Sleep Hygiene

Sleep is a basic human need and the importance of a good night’s sleep is vital to our wellbeing and health. How many hours of quality sleep do you get each day? Research recommends that adults aged 18+ years should aim for between 7 – 9 hours of sleep per day (National Sleep Foundation, 2015). Of course, many will say they work fine with less sleep, although studies have shown that those who consistently sleep between 4 – 6 hours per day do show decreased short-term memory, attention and decision making speed when compared to those who regularly maintain between 7-9 hours per day.

‘Sleep hygiene’ is a term used to describe habits that can improve your sleep. Anything that keeps you from regularly getting a good night’s rest could be a sign of bad sleep hygiene. Perhaps it’s drinking coffee or alcohol after dinner and then tossing and turning all night, staying up late on social media or doing computer work and then being unable to “wind down”, or not having a regular sleep schedule in place that supports a consistent bedtime and wake time.

Below are a number of behaviours and techniques that will help promote quality sleep.

1) Get a sleep routine.
Set a time that you go to bed and wake each day – sticking closely to these times even on weekends. Use alarms if you need to signal when you should start getting ready for bed and for when you need to wake. A warm bath or shower 1 hour before bed causes the body’s temperature to rise and then fall again, which may promote sleep.

2) Go to sleep when you are tired.
The body has a natural clock which will make you sleepy when you’re ready for bed. Create awareness of the time of evening you get sleepy and plan your sleep routine with this in mind. Ignoring your body clock may mean that you have disturbed sleep, waking at odd times in the evening or early morning. Relying on sleep medication too frequently may also create ongoing issues for sleep quality and physical health.

3)Set up a comfortable sleep environment.
A slightly cooler room with adequate blankets to keep you warm is best. If there is too much noise in the room (a snorer, TV, neighbourhood sounds), wear earplugs or use ambient music to reduce your focus on outside sound. Buy comfortable pillows, mattress, blankets or pyjamas if you find the ones you have are uncomfortable. Declutter your bedroom if you find you have a goat track leading in and out of bed as mess can feel overwhelming, not to mention quite dangerous for your bathroom breaks or sleepwalking antics in the night.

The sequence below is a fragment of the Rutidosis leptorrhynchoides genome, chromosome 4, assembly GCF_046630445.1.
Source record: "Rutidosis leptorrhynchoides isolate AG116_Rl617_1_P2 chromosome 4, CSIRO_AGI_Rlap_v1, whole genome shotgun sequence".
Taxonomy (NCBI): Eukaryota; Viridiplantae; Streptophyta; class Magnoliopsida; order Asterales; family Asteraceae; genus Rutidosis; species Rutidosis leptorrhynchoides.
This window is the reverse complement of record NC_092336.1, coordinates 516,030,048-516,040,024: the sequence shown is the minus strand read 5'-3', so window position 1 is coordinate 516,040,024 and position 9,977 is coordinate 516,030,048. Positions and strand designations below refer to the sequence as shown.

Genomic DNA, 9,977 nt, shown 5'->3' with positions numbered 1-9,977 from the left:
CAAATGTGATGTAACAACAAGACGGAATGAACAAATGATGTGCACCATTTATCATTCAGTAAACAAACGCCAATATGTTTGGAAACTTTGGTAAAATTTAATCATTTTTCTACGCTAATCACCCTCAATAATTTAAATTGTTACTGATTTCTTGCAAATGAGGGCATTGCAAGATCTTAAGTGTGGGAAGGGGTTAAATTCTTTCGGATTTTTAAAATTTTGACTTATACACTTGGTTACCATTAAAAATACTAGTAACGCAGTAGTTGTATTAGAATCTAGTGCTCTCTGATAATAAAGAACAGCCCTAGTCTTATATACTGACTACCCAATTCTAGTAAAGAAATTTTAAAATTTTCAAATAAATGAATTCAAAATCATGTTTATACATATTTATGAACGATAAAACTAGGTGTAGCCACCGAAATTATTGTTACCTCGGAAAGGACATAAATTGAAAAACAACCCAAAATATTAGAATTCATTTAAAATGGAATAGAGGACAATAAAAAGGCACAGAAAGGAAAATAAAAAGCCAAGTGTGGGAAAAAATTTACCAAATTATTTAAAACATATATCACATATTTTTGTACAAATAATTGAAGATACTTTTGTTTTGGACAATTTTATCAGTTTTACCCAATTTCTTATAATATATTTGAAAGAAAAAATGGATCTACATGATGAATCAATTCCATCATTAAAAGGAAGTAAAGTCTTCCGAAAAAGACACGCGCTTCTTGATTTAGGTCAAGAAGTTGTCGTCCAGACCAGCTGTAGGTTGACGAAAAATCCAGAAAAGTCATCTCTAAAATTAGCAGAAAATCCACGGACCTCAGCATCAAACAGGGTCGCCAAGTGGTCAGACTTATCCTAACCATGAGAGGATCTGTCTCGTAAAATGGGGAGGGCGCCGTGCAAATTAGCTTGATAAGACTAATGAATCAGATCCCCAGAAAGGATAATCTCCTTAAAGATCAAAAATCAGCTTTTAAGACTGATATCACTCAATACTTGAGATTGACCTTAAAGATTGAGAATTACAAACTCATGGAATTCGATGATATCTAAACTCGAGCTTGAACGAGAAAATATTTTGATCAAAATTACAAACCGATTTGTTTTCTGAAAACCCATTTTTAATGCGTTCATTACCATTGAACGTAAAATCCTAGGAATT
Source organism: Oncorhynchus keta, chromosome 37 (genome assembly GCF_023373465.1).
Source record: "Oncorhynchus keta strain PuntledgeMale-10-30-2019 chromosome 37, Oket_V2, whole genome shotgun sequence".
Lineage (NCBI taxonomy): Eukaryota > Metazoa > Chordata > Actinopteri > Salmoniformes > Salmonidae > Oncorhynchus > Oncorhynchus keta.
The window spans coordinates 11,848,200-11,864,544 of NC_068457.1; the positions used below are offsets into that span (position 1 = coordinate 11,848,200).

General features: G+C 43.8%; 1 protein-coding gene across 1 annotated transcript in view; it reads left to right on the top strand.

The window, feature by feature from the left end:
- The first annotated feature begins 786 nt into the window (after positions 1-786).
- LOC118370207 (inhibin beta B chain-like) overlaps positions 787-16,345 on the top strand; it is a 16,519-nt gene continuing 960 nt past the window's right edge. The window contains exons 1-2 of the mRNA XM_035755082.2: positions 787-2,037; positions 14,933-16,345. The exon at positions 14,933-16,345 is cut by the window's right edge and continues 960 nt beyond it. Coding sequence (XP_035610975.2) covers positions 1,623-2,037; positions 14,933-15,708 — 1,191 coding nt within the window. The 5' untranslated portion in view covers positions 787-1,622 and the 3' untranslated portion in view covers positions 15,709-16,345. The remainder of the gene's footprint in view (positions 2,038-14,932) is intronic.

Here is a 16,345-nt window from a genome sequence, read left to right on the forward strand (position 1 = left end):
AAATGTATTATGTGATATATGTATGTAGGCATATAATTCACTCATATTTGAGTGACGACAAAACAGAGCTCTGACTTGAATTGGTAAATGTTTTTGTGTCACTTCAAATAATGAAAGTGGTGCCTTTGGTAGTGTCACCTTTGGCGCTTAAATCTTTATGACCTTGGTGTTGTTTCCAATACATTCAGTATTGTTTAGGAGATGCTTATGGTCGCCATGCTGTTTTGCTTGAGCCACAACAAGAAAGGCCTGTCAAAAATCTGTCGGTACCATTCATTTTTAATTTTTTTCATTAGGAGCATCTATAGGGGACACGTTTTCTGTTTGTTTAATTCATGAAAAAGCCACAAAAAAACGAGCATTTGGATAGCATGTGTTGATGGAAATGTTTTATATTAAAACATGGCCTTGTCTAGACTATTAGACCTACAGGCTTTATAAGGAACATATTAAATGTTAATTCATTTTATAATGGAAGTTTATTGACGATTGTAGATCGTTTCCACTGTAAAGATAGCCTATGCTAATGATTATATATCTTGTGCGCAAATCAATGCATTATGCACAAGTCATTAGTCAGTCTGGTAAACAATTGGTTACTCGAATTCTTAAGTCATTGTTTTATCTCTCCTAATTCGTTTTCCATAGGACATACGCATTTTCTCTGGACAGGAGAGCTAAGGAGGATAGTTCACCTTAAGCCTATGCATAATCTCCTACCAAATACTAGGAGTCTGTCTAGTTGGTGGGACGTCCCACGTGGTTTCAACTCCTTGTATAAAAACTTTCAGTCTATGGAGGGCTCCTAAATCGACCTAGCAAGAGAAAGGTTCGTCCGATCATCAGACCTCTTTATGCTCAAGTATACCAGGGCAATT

4) Use your bed for sleep and sex only.
The brain makes connections between places (the bedroom) and events (sleeping) and you need to reinforce these. Remove any objects, pets or distractions that may belong somewhere elsewhere in the house (i.e. lounge room, study, kitchen, kennel) if you find yourself engaged by these while in bed. Interacting with your phone, tablet or TV while in bed doesn’t promote sleep onset and the backlight of these devices can cause disturbed sleep. Netflix, Facebook, Pinterest and Candy Crush will be there for your enjoyment tomorrow – the bed is for sleep. If you are lying in bed awake for more than 20-30 minutes, get out of bed until sleepy again.

5) Promote inner calm.
Use a relaxation exercise or soothing imagery or sounds when you first go to bed. Even if you don’t fall asleep immediately, this will allow your body to rest and feel relaxed.

6) Get the lead up to bedtime right.
Avoid caffeine, alcohol, sugars and other stimulants in the evening as these can maintain a state of arousal when you are heading to bed. Don’t go to bed feeling full and change up a heavy dinner to a lighter meal, particularly if you eat later in the evening. Exercising too late in the evening is not recommended as it stimulates the body – try to get your exercise in before dinner.

7)Set up worry time.
Make time to write down problems & possible solutions in the late afternoon or early evening, not close to bedtime. Do not dwell on any one thought or idea—merely note it down somewhere and put the idea aside.

8) Let go of unhelpful thoughts.
Challenge your concerns and avoid catastrophising when you find yourself surrendering to maladaptive thoughts like: “Oh no, look how late it is, I’ll never get to sleep” or “I must have eight hours of sleep each night, if I get less than eight hours of
sleep, tomorrow will be a bad day for me.” Remember that we cannot fully control our sleep process and it’s not helped by trying too hard. These mind traps and watching the clock will only promote sleep anxiety. Try whispering an affirmation to yourself while in bed such as “I am relaxed and sleepy”, “I am giving myself permission to fall into a long and luxurious sleep”, “My bed is soft and warm and I am calm”.

The benefits of sleep are wide-ranging. During sleep, our bodies work to support brain function through forming new pathways to help us learn and remember information. Sleep also maintains physical health including hormonal balance, the healing and repair of the heart and blood vessels and a more effective immune system. Long-term sleep deficiency has been linked to increased rates of suicide, depression and risk-taking behaviour.

Awareness is the biggest factor that can promote good sleep hygiene. If you find yourself troubled by sleep, try the techniques in this article and keep a sleep diary for about two weeks to track your progress and see how you are going. If you are finding that getting a good night’s sleep is still an issue for you, or that you are having difficulty maintaining good sleep hygiene behaviours, it may be useful to connect with a health professional (GP, psychologist, sleep clinic, etc) for further support and enquiry.

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